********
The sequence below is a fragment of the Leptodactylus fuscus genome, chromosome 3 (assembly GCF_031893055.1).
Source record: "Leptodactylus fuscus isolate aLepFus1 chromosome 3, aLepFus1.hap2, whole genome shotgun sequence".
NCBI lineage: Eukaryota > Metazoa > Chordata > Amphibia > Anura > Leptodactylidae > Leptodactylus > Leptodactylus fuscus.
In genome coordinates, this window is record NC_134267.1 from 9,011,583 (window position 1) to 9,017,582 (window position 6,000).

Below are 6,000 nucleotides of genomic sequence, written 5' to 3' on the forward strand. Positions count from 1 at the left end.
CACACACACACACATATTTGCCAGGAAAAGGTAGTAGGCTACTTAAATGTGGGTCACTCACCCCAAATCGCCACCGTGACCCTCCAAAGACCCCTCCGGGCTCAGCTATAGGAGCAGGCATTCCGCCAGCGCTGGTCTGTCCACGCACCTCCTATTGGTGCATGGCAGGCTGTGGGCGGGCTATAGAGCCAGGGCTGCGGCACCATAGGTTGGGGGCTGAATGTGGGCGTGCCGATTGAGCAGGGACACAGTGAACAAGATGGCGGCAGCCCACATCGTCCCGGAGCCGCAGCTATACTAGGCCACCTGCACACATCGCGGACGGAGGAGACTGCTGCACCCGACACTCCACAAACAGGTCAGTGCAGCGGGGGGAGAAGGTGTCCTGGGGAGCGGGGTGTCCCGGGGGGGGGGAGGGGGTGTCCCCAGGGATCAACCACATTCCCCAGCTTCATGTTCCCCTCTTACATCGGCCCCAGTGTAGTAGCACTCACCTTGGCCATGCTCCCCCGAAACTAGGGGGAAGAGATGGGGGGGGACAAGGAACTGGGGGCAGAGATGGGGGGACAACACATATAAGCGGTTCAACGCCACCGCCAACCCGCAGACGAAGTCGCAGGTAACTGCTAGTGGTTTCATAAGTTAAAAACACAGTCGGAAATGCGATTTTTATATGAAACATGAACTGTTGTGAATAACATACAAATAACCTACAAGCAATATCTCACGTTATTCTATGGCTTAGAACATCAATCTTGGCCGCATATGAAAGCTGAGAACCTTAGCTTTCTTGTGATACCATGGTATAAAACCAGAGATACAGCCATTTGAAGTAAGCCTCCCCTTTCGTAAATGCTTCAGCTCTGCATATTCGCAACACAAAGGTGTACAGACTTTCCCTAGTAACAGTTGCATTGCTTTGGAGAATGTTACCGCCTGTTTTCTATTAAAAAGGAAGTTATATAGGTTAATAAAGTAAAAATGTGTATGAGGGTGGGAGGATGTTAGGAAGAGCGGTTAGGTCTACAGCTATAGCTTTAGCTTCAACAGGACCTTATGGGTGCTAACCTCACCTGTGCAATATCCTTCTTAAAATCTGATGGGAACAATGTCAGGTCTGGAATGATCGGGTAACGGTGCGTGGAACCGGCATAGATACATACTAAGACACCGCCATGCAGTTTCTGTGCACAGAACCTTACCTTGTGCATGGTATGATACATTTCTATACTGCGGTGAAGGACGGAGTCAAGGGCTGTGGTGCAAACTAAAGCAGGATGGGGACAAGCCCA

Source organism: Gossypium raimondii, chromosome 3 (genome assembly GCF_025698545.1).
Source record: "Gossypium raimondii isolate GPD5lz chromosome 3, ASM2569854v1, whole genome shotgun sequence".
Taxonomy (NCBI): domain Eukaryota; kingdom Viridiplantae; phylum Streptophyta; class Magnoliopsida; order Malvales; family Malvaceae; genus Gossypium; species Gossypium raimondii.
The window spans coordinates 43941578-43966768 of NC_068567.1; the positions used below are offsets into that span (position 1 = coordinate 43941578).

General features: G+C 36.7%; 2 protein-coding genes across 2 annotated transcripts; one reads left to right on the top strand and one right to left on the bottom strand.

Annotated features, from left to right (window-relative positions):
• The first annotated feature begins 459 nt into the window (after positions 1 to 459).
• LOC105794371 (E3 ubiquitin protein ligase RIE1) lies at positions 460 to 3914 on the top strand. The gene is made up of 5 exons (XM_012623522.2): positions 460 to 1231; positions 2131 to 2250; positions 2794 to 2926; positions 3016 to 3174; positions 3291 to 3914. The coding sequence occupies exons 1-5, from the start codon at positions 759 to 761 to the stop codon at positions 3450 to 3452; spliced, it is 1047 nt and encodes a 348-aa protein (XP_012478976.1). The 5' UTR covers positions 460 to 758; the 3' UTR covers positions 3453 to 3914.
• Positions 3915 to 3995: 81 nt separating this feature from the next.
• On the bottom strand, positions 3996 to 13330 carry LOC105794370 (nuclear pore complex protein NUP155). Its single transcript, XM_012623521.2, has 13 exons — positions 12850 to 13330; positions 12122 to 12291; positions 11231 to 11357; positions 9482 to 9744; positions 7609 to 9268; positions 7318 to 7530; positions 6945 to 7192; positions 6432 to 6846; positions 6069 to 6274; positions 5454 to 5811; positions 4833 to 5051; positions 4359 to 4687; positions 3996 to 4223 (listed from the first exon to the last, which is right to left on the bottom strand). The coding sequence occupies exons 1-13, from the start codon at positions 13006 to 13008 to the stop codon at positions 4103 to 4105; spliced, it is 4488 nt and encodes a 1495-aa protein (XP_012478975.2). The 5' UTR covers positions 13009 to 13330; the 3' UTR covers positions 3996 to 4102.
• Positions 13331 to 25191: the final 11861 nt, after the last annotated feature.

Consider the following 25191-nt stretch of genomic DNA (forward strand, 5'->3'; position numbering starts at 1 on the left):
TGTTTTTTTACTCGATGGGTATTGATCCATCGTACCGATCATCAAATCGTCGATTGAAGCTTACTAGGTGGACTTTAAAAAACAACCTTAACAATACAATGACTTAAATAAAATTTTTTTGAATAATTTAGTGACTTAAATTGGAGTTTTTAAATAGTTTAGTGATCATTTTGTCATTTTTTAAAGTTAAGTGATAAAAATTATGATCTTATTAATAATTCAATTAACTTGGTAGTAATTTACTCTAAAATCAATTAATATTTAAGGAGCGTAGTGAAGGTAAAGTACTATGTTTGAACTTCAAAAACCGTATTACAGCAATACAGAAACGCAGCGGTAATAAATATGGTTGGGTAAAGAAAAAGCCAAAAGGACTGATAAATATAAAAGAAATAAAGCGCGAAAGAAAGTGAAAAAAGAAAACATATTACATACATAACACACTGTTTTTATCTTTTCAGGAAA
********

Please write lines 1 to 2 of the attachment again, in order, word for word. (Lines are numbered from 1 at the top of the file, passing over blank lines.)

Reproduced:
The sequence below is a fragment of the Leptodactylus fuscus genome, chromosome 3 (assembly GCF_031893055.1).
Source record: "Leptodactylus fuscus isolate aLepFus1 chromosome 3, aLepFus1.hap2, whole genome shotgun sequence".